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An Insect Tether System Using Magnetic Levitation: Development, Analysis and Feedback Control

[+] Author Affiliations
Shih-Jung Hsu, Yagız Efe Bayiz, Pan Liu, Bo Cheng

Pennsylvania State University, University Park, PA

Paper No. DSCC2016-9767, pp. V001T09A004; 10 pages
doi:10.1115/DSCC2016-9767
From:
  • ASME 2016 Dynamic Systems and Control Conference
  • Volume 1: Advances in Control Design Methods, Nonlinear and Optimal Control, Robotics, and Wind Energy Systems; Aerospace Applications; Assistive and Rehabilitation Robotics; Assistive Robotics; Battery and Oil and Gas Systems; Bioengineering Applications; Biomedical and Neural Systems Modeling, Diagnostics and Healthcare; Control and Monitoring of Vibratory Systems; Diagnostics and Detection; Energy Harvesting; Estimation and Identification; Fuel Cells/Energy Storage; Intelligent Transportation
  • Minneapolis, Minnesota, USA, October 12–14, 2016
  • Conference Sponsors: Dynamic Systems and Control Division
  • ISBN: 978-0-7918-5069-5
  • Copyright © 2016 by ASME

abstract

Insect flight has gained wide interests in both biology and engineering communities in the past decades regarding its aerodynamics, sensing and flight control. However, studying insect flight experimentally remains a challenge in both free-flight and tethered-flight settings. In free flight experiments, due to highly unpredictable and fast flight behavior of flying insects, it is difficult to apply controlled sensory inputs to their flight system for system identification and modeling analyses. In tethered flight experiments, constrained whole body movement results in silenced proprioceptive feedback therefore breaks the flight control loop and does not reveal any flight dynamics. Therefore, this work aims to develop a novel insect tether system using magnetic levitation. Such a system magnetically fixes an insect in space but allows it to rotate freely about yaw axis with minimal interference from mechanical constraints. This paper presents the development, analysis and feedback control of this system and finally test its performance using a hawkmoth (Manduca Sexta). In addition, a system identification of the magnetic levitation system and detailed analysis in closed-loop stability and performance are provided. In the future, the insect tether system will be applied to study the insect flight aerodynamics, sensing and control.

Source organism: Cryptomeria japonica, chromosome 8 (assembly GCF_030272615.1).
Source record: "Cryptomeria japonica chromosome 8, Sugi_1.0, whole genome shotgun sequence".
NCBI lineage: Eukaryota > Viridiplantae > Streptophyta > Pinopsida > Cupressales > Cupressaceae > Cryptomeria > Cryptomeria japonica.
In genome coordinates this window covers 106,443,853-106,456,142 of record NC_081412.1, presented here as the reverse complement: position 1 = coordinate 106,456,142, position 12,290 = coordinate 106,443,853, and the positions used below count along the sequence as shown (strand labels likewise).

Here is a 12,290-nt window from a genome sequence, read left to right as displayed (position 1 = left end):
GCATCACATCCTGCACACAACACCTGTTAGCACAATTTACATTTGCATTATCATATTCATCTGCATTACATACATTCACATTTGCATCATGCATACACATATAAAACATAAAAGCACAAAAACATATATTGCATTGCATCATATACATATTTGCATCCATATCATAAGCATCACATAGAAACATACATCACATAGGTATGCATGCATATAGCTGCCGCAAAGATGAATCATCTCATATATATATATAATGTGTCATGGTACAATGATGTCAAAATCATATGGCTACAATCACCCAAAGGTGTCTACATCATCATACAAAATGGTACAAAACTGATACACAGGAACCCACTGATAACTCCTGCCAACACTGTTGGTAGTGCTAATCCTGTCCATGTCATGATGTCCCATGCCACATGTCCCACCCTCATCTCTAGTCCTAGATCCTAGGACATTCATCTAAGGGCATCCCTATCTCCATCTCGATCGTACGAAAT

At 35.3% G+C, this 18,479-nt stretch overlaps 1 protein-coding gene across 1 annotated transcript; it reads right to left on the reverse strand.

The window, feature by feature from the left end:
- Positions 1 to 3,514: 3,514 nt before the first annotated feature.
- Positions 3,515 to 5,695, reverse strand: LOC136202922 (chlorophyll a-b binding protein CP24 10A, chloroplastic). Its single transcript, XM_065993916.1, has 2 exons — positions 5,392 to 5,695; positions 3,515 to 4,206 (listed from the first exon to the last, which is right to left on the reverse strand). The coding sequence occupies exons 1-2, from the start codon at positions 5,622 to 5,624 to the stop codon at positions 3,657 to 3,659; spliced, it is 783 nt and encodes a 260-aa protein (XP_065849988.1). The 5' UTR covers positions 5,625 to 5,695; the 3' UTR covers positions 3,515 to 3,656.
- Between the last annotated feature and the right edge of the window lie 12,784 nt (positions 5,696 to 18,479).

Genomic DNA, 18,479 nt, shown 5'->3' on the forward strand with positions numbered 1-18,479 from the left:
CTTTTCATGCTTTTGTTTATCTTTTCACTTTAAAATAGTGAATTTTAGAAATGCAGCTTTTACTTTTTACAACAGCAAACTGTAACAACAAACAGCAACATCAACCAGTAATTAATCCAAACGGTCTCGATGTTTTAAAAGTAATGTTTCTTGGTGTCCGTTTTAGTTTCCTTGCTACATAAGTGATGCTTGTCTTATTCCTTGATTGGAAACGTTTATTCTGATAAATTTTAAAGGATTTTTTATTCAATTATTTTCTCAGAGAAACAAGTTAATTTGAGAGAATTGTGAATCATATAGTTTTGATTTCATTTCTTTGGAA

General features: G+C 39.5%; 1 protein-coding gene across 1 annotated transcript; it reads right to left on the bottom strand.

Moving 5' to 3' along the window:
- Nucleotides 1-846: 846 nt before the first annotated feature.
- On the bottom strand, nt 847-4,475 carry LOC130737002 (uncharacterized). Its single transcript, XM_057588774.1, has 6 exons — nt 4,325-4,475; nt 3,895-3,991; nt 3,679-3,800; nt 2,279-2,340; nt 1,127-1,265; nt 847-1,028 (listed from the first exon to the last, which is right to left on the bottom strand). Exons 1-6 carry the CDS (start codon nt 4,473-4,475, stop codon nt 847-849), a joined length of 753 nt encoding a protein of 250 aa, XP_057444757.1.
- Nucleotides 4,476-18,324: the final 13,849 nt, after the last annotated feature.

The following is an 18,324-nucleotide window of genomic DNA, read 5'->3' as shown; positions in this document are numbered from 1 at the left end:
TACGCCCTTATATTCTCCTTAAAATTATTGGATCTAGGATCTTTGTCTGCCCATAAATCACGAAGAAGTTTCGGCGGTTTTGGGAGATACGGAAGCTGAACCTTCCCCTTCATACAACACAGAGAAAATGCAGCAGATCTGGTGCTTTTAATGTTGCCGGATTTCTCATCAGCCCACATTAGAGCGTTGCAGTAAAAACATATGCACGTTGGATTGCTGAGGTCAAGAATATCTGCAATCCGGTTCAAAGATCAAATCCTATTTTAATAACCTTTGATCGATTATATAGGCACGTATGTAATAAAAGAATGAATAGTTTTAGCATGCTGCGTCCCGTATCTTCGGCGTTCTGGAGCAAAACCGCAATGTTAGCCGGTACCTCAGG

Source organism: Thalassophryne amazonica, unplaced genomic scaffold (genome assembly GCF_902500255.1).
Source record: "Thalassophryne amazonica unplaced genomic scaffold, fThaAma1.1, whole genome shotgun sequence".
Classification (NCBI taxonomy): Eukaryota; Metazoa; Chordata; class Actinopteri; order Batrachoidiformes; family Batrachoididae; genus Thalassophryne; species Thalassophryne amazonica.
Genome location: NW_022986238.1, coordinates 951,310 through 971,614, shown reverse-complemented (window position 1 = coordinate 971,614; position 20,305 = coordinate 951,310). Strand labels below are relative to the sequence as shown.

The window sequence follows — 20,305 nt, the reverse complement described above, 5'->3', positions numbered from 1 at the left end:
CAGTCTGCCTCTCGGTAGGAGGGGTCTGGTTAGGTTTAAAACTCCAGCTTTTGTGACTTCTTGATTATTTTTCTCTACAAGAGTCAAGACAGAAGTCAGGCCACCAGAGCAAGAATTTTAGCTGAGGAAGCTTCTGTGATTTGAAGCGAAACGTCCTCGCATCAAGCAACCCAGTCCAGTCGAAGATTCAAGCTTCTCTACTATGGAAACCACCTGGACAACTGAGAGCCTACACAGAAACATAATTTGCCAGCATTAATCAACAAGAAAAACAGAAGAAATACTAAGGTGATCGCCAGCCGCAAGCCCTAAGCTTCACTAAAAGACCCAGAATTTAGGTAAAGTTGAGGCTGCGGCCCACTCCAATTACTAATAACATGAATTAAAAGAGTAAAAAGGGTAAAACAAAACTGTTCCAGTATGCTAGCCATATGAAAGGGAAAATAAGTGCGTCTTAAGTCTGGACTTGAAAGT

Copyright © 2016 by ASME

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